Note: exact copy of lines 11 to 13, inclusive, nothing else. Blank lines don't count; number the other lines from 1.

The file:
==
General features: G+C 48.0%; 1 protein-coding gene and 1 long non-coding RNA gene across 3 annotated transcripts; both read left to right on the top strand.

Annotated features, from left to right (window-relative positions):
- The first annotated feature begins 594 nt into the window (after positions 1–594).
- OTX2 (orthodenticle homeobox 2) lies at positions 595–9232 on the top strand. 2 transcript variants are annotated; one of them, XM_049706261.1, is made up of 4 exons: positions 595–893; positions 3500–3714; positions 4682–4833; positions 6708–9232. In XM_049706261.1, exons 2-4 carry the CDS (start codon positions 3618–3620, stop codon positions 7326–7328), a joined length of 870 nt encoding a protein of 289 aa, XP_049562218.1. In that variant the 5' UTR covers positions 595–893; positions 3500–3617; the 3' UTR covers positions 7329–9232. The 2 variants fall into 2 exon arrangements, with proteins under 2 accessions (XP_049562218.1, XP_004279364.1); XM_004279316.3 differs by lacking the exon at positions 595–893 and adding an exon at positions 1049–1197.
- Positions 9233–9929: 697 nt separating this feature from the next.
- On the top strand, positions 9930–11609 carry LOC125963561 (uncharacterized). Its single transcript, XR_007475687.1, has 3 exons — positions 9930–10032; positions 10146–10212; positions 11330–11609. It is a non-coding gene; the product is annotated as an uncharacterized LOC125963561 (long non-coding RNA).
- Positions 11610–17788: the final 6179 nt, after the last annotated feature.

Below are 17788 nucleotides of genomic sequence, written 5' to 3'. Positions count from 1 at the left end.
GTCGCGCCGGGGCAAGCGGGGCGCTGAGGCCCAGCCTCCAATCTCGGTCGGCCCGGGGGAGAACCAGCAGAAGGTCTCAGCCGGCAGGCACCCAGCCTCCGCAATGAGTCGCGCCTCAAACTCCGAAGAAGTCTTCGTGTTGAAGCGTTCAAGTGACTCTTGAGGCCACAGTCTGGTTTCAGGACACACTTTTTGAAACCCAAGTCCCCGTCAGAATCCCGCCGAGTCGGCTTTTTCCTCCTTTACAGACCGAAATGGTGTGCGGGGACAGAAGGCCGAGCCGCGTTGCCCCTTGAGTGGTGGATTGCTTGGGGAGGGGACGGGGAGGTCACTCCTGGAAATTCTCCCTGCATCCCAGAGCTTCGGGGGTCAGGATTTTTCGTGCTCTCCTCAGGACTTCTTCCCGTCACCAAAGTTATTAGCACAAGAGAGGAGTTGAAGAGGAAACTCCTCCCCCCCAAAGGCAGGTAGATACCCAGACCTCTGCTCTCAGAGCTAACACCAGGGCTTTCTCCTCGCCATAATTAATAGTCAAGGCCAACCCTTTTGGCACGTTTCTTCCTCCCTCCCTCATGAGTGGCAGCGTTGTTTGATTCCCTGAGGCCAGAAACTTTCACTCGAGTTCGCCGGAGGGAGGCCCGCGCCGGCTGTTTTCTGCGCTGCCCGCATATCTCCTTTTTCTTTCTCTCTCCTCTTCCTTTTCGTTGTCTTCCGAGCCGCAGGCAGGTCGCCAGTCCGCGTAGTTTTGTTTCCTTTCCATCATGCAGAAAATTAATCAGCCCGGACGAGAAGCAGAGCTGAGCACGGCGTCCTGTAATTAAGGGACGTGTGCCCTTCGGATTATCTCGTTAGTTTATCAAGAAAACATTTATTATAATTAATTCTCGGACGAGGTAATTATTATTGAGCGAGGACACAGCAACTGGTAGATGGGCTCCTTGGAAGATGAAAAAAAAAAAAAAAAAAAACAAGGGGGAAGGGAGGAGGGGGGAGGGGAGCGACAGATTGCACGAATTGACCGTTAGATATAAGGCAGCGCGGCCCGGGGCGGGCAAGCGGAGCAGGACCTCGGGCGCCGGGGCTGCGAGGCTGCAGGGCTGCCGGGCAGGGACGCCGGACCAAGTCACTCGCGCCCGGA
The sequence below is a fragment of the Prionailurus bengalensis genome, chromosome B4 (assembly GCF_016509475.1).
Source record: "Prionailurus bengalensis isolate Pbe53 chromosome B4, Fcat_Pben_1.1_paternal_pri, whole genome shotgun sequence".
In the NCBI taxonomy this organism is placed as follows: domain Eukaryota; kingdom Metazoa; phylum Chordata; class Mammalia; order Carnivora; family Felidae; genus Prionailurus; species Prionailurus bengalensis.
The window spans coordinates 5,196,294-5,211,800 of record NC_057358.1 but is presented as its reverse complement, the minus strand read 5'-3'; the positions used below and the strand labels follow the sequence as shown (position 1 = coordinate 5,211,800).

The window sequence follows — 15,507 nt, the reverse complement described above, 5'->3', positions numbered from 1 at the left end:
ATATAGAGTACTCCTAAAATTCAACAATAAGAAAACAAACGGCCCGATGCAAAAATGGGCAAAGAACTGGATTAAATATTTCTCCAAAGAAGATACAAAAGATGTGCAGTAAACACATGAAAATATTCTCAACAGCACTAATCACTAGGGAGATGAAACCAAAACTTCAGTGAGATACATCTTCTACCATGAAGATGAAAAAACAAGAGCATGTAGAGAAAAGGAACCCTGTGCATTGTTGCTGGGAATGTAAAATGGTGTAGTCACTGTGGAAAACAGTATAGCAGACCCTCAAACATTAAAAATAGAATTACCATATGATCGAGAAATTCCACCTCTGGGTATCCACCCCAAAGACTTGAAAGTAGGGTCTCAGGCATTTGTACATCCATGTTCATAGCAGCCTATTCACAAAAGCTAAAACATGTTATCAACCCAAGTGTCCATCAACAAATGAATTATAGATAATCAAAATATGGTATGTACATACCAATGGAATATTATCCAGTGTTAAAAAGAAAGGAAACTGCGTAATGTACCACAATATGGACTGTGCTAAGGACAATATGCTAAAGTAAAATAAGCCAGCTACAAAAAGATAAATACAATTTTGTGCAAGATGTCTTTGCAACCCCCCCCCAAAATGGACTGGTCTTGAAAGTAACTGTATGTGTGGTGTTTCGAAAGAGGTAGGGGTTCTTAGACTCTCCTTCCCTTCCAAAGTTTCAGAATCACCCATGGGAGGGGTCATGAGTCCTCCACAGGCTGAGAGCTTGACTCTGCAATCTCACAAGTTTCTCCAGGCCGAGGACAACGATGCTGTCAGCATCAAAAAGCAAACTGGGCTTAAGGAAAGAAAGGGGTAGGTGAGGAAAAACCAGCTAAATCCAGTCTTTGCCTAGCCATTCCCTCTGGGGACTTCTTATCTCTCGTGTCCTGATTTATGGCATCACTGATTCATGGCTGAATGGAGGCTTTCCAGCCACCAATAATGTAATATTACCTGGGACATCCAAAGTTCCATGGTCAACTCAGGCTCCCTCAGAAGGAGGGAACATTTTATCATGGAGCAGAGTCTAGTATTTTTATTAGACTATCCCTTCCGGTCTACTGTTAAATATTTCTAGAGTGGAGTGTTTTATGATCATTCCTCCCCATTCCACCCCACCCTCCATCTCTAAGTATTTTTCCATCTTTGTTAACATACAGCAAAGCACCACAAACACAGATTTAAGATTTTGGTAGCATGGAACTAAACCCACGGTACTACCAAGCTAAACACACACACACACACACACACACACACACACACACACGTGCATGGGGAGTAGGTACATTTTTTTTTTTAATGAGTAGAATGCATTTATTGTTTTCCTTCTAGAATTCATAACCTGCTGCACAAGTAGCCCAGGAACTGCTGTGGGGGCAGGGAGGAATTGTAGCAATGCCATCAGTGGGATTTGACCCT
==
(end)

Source record: "Prionailurus bengalensis isolate Pbe53 chromosome B4, Fcat_Pben_1.1_paternal_pri, whole genome shotgun sequence".
In the NCBI taxonomy this organism is placed as follows: domain Eukaryota; kingdom Metazoa; phylum Chordata; class Mammalia; order Carnivora; family Felidae; genus Prionailurus; species Prionailurus bengalensis.
The window spans coordinates 5,196,294-5,211,800 of record NC_057358.1 but is presented as its reverse complement, the minus strand read 5'-3'; the positions used below and the strand labels follow the sequence as shown (position 1 = coordinate 5,211,800).